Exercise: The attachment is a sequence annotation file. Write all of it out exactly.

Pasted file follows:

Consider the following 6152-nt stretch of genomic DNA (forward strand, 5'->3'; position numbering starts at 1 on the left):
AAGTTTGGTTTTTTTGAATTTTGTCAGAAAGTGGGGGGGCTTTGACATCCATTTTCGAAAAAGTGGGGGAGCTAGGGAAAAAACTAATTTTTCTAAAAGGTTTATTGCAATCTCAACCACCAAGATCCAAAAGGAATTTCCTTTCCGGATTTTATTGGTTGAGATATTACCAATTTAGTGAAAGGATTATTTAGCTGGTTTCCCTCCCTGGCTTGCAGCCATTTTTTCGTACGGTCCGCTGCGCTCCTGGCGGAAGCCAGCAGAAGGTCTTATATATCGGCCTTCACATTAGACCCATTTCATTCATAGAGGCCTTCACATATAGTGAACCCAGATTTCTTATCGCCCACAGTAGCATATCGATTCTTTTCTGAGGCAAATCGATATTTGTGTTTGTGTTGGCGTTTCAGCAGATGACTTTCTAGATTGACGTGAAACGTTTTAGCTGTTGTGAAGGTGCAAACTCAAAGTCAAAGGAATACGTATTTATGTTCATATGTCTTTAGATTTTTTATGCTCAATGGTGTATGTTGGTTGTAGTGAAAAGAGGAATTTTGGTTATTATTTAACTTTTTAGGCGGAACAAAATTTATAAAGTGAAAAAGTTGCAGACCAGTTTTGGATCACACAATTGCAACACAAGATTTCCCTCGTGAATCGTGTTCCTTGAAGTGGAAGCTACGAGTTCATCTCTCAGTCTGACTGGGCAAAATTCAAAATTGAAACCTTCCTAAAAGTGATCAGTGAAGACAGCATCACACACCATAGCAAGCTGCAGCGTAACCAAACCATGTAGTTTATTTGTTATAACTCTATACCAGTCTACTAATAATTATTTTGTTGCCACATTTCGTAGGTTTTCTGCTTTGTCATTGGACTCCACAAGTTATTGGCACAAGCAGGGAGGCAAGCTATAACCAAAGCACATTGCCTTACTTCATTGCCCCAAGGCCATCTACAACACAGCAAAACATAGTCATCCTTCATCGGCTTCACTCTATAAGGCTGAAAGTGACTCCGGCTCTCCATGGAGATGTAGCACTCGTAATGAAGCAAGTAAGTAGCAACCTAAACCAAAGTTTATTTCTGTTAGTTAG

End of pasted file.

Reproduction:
Consider the following 6152-nt stretch of genomic DNA (forward strand, 5'->3'; position numbering starts at 1 on the left):
AAGTTTGGTTTTTTTGAATTTTGTCAGAAAGTGGGGGGGCTTTGACATCCATTTTCGAAAAAGTGGGGGAGCTAGGGAAAAAACTAATTTTTCTAAAAGGTTTATTGCAATCTCAACCACCAAGATCCAAAAGGAATTTCCTTTCCGGATTTTATTGGTTGAGATATTACCAATTTAGTGAAAGGATTATTTAGCTGGTTTCCCTCCCTGGCTTGCAGCCATTTTTTCGTACGGTCCGCTGCGCTCCTGGCGGAAGCCAGCAGAAGGTCTTATATATCGGCCTTCACATTAGACCCATTTCATTCATAGAGGCCTTCACATATAGTGAACCCAGATTTCTTATCGCCCACAGTAGCATATCGATTCTTTTCTGAGGCAAATCGATATTTGTGTTTGTGTTGGCGTTTCAGCAGATGACTTTCTAGATTGACGTGAAACGTTTTAGCTGTTGTGAAGGTGCAAACTCAAAGTCAAAGGAATACGTATTTATGTTCATATGTCTTTAGATTTTTTATGCTCAATGGTGTATGTTGGTTGTAGTGAAAAGAGGAATTTTGGTTATTATTTAACTTTTTAGGCGGAACAAAATTTATAAAGTGAAAAAGTTGCAGACCAGTTTTGGATCACACAATTGCAACACAAGATTTCCCTCGTGAATCGTGTTCCTTGAAGTGGAAGCTACGAGTTCATCTCTCAGTCTGACTGGGCAAAATTCAAAATTGAAACCTTCCTAAAAGTGATCAGTGAAGACAGCATCACACACCATAGCAAGCTGCAGCGTAACCAAACCATGTAGTTTATTTGTTATAACTCTATACCAGTCTACTAATAATTATTTTGTTGCCACATTTCGTAGGTTTTCTGCTTTGTCATTGGACTCCACAAGTTATTGGCACAAGCAGGGAGGCAAGCTATAACCAAAGCACATTGCCTTACTTCATTGCCCCAAGGCCATCTACAACACAGCAAAACATAGTCATCCTTCATCGGCTTCACTCTATAAGGCTGAAAGTGACTCCGGCTCTCCATGGAGATGTAGCACTCGTAATGAAGCAAGTAAGTAGCAACCTAAACCAAAGTTTATTTCTGTTAGTTAG